Sciatica


Any person who has suffered the painful symptoms of Sciatica can quickly tell you just how poor their quality of life can be at times. The common symptoms of Sciatica include pain which may travel from the low back and through the buttocks, and sometimes down the back of the thigh. The pain is caused by a compression of the sciatic nerve, and depending on where it is being pinched, the pain may even reach the foot area. Sciatica may be extremely debilitating for some, and less so for others.
There are 4 major conditions that can create sciatic pain, and a person may be experiencing one or more of these conditions. It is important to note that muscular imbalances are a contributing factor in each case. It is easy to understand how this may happen, given the fact that the moment we are born, our bodies are subjected to the force of gravity. There are more than 600 muscles in the human body, and when some of them are tighter/unbalanced, then bones and joints will be under constant stress and uneven pressure. Due to our posture, the spine is greatly affected in this process.
Condition #1: Piriformis Syndrome. The piriformis muscle is located in the buttocks and the sciatic nerve passes under it. This muscle may be tighter on one side of the pelvis, and compress the sciatic nerve. The pain may remain in the buttock area, or travel down and across the lower thigh. The best treatment for this condition is ice therapy, stretching, and deep tissue massage.

Condition #2: Herniated disc: the disc between the vertebrae can bulge and put pressure on the sciatic nerve. The disc may herniate due to a trauma such as a car accident. It can also occur after years of uneven pressure placed on a spine which has an excess curvature due to muscular imbalances. See figure 1.Herniated discs are probably the most common diagnosis given for Sciatica. It is important to note that not all herniations or vertebral aberations produce discomfort, and therefore the sciatic pain may not be coming from this source.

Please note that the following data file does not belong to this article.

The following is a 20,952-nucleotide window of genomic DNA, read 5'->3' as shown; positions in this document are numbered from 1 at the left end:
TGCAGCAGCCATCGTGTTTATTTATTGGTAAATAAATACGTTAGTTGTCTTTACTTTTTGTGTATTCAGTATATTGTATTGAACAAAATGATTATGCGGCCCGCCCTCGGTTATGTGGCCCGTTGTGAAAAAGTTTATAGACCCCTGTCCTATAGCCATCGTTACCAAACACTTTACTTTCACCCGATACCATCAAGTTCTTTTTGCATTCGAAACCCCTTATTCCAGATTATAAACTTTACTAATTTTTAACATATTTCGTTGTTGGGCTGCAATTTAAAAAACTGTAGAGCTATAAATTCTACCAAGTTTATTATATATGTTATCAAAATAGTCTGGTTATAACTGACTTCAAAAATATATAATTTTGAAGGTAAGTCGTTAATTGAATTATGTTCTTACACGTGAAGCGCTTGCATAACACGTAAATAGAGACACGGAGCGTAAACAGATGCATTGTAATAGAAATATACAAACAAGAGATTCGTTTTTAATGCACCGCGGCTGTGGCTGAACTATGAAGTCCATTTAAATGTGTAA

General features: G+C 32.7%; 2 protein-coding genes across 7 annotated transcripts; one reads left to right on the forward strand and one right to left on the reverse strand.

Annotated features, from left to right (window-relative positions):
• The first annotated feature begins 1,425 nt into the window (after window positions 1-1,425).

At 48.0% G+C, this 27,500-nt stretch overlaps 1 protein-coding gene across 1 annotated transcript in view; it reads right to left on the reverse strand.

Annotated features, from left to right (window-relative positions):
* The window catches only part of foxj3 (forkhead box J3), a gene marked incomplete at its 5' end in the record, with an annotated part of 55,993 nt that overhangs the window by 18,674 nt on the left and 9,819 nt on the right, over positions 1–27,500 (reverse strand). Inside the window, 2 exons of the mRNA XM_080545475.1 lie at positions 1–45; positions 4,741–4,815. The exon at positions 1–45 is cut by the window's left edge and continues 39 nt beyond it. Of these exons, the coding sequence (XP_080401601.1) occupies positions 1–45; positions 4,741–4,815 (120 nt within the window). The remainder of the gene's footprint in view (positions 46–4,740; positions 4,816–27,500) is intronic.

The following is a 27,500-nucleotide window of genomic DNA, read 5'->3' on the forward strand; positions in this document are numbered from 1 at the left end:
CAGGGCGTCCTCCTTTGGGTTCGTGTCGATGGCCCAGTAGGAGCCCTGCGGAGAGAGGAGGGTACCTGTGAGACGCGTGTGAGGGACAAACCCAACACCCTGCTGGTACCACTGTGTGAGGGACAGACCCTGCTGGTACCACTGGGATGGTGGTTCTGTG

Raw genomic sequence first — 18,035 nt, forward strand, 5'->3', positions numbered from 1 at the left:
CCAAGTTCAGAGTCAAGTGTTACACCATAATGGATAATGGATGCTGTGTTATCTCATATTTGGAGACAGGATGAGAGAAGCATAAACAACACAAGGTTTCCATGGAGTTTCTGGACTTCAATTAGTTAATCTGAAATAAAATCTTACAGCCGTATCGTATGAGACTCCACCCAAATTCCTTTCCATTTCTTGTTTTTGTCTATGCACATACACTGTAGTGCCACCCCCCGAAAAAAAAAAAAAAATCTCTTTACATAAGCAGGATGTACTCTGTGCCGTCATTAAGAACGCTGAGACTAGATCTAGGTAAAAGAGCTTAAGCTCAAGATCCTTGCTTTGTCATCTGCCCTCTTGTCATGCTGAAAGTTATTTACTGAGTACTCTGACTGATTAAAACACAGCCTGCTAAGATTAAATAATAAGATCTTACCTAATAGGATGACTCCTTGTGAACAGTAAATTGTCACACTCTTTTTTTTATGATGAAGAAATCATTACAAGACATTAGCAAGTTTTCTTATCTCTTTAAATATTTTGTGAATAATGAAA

Condition # 3: Spinal Stenosis: This is the narrowing of the spinal canal, which creates pressure and therefore pain. This can occur for several reasons, including being born with a relatively narrow spinal canal. Another reason could be that during the aging process, the ligaments between vertabrae can thicken and create a narrowing effect. Bone spurs may form in the vertebrae and narrow the canal. The best approach for avoiding pain in the person who suffers from spinal stenosis is to maintain a spinal curvature that is as close to normal as possible.
Condition #4: Spondylolistheses. This condition occurs when 1 vertebrae slips forward over the lower vertebrae. This condition usually occurs due to degenerative disease (ie. arthritis) and happens in the lower lumbar vertebrae (L4-5) where there is more curvature in the spine.
The treatment for Sciatica frequently responds favorably to home care, including ice therapy, stretching, and analgesics. Treatment should include massage therapy, physical therapy, and movement therapy. More aggressive yet is the option for cortisone injections or surgery, recommended by clinicians when other treatment has not met success. This may also be indicated for times when the compressed nerve causes significant leg weakness, or bowel/bladder incontinence.
The conditions leading to sciatic pain may be avoided if people considered their posture and muscular balance/flexibility as it lifts into the constant force of gravity. A simple example of how muscle imbalances are created is in the office worker, who spends a great deal of time in a sitting position. The hip flexors will be shortened, and the glute muscles will become weak and flabby over time. This will lead to postural dysfunction between the pelvis and the spine. The spine becomes less supported and therefore weak and prone to injury. This poor office worker picks up a heavy object and suddenly herniates a disc which possibly leads to Sciatica!